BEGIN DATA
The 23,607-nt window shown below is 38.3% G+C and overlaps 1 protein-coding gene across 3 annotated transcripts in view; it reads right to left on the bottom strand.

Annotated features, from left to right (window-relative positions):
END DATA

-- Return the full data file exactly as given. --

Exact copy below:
The 23,607-nt window shown below is 38.3% G+C and overlaps 1 protein-coding gene across 3 annotated transcripts in view; it reads right to left on the bottom strand.

Annotated features, from left to right (window-relative positions):